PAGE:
Duke Ellington Paris Jazz Concert, Volume 1, Alhambra, 29 October, 1958 (Live)
- Released: July 14, 1998
- Label: Malaco Jazz Classics
- 1.Take The "A" Train
- 2.Black And Tan Fantasy / Creole Love Call / The Mooch
- 3.Newport Up
- 4.Deep Purple
- 5.Harlem Airshaft
- 6.Such Sweet Thunder / Sonnet To Hank Cinq
- 7.Sophisticated Lady
- 8.Kinda Dukish / Rockin' In Rhythm
- 9.What Else Can You Do With A Drum?
- 11.Jeep's Blues
- 12.All Of Me
- 13.Things Ain't What They Used To Be
Personnel includes: Duke Ellington (piano); Ozzie Bailey (vocals); Johnny Hodges (alto saxophone); Russell Procope (clarinet); Paul Gonsalves (tenor saxophone); Clark Terry (trumpet, flugelhorn); Jimmy Woode (bass); Sam Woodyard (drums).
Recorded live at the Alhambra Theater, Paris, France on October 29, 1958.
Includes liner notes by Claude Carriere.
Personnel: Duke Ellington (piano); Ozzie Bailey (vocals); Ray Nance (violin, trumpet); Russell Procope (clarinet, alto saxophone); Jimmy Hamilton (clarinet, tenor saxophone); Harry Carney (clarinet, baritone saxophone); Johnny Hodges (alto saxophone); Paul Gonsalves (tenor saxophone); Clark Terry (trumpet, flugelhorn); Harold Baker, Cat Anderson (trumpet); John Sanders (trombone, valve trombone); Quentin Jackson, Britt Woodman (trombone); Sam Woodyard (drums).
Liner Note Author: Claude CarriŠre.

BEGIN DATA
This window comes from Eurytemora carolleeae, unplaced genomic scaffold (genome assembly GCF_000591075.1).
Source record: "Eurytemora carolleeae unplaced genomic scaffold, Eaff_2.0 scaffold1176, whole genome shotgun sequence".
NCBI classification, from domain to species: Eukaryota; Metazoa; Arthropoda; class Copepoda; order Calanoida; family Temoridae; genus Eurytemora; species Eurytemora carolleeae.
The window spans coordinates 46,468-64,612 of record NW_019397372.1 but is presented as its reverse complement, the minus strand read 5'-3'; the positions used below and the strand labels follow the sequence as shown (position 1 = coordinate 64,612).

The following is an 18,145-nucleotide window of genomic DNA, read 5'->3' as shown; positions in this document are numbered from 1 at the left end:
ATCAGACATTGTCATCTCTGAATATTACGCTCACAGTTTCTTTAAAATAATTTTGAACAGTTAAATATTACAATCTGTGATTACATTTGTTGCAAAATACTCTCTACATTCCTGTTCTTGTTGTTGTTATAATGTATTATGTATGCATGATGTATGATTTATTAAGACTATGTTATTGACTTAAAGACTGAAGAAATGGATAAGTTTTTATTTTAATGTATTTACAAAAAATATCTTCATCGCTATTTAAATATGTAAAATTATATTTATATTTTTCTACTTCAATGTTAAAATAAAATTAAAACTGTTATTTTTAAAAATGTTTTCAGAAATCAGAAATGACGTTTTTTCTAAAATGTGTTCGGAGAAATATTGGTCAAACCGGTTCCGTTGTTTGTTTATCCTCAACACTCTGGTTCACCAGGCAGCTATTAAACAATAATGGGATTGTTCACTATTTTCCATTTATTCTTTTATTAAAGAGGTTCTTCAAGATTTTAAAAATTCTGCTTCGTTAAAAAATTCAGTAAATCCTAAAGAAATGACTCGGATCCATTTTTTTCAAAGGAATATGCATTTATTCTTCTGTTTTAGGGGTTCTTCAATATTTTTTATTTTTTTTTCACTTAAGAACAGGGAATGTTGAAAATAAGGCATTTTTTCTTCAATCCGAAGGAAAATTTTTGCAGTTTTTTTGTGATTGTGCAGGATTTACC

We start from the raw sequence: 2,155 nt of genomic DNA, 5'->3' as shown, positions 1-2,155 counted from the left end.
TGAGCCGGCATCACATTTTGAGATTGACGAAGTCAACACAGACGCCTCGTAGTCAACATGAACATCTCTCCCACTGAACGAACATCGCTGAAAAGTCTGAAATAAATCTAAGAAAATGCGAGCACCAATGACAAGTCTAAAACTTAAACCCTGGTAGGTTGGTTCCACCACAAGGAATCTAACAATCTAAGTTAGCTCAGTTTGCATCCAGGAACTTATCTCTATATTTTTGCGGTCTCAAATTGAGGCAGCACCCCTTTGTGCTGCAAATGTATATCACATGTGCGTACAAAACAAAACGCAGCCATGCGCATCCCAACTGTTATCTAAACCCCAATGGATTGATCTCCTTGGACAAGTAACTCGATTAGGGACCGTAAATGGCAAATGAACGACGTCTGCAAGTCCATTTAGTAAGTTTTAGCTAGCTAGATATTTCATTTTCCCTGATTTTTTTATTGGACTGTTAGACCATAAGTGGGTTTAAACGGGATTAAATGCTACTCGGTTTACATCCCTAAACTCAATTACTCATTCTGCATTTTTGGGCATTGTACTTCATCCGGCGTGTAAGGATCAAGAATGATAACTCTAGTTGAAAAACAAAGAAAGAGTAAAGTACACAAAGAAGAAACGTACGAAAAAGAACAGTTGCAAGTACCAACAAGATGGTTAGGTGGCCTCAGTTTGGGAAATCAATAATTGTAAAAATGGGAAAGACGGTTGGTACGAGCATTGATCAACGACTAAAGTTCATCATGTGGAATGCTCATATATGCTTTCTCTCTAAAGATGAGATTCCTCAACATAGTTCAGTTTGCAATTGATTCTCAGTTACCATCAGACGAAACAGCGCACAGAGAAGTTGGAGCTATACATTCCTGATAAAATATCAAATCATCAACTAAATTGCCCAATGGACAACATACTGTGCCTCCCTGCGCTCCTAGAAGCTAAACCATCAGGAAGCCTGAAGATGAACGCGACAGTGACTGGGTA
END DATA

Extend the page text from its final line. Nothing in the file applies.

In 1958 Duke Ellington and his band were still riding high on their revitalizing success at the 1956 Newport Jazz Festival. Moreover, playing for a focused, European concert audience allowed Duke to stretch out a little and include exerpts from recent, more extended works like "Such Sweet Thunder" and "A Woman Is A Drum" along with requisite numbers like "Take The 'A' Train," "Sophisticated Lady" and "Things Ain't What They Used To Be." Even so, the "hits" are living, breathing tunes, as Duke's current sidemen are given the freedom to infuse their roles with their own musical personalities and energies. And these recordings, which also boast excellent fidelity, positively crackle with personality and energy throughout. It's a pleasure to hear the pride in Duke's voice as he brings various musicians to the microphone for feature numbers; he also makes an endearing if brief effort at speaking French and introduces a medley of Cotton Club--era "jungle sound" tunes as "a potpourri of themes taken from the late Roaries Twenties...of course these things were put in the book before I joined the band."
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